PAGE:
Red Deer County seizing opportunity for low construction costs with 2018 budget

By Josh Hall (Twitter: @Vancan19)
December 5, 2017 - 12:30pm

Red Deer County is taking advantage of the slow economy with its 2018 Capital Budget.
County council tabled the 2018-2022 Capital and 2018-2020 Operating expenditures on Tuesday with the public invited to provide feedback from now until they are debated on December 19.
Capital costs for 2018 are pegged at just over $39 million, coming back down to earth at $20 million for 2019 and 2020.
Mayor Jim Wood says any time twice the work can be done for the same amount of money is too good of an opportunity to pass up.
"It's very prudent to do so. Red Deer County is in a very, very strong financial position," Wood says. "We're debt free, we have a huge reserve and we build those reserves over time to take advantage of opportunities like we have right now."
Wood says costs will rise once the economy bounces back.
Notable 2018 projects, should the budget get full approval, include bridge repairs ($4.1M), Springbrook Water Treatment Plant and Reservoir replacement ($4.2M), Range Road 10 construction and overlay ($7.1M), and Township Road 354 rebuild and base pave ($8.3M).
A total of $32.7 million is proposed to be spent on infrastructure and roads in 2018. That number goes to just over $19 million the two years after.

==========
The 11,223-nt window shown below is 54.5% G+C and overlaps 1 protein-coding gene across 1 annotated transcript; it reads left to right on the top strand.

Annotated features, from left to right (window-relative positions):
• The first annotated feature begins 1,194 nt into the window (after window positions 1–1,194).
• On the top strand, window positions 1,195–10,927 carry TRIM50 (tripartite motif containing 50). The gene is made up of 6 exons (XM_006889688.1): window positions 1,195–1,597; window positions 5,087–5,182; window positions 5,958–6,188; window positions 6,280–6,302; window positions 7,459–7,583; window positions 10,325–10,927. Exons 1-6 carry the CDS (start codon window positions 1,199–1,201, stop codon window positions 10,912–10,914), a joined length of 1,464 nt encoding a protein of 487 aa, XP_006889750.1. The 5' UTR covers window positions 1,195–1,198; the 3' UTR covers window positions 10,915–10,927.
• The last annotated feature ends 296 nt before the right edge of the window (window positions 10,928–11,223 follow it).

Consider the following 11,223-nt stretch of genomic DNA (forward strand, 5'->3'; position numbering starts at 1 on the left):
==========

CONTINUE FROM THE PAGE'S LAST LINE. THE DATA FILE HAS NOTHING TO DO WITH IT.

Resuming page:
On the operating side, just over $48 million is proposed for 2018, which is in line with past and future years. Wood explains ratepayers will see only minor increases on their tax bills.
"The mill rate for residential will be really minor. The only increase predicted is a very small one on the recreation side, which would almost be negligible to most tax bills," he says. "On the commercial side though, we have identified the need to replace lost revenue from our oil and gas sector. To make up for this, we are proposing a one mill rate increase to our commercial sector."
Wood says the increase is affordable and still very competitive with neighbouring municipalities. The equivalent of three full time positions are also proposed, with portions of those costs coming from provincial grants.
For all expenditures in 2018, $14.6 million will come from reserves with a total of $23.6 million coming from reserves over the next three years. The County's reserves are projected to be at $24.5 million in 2020.

“Administration has worked diligently to ensure service levels are maintained or increased with only a small increase to taxes," adds Heather Surkan, Director of Corporate Services. "Red Deer County has focused funding on areas of strategic importance such as community policing, road repairs, and municipal maintenance.”

To provide feedback ahead of debate on Dec. 19, visit or County offices.

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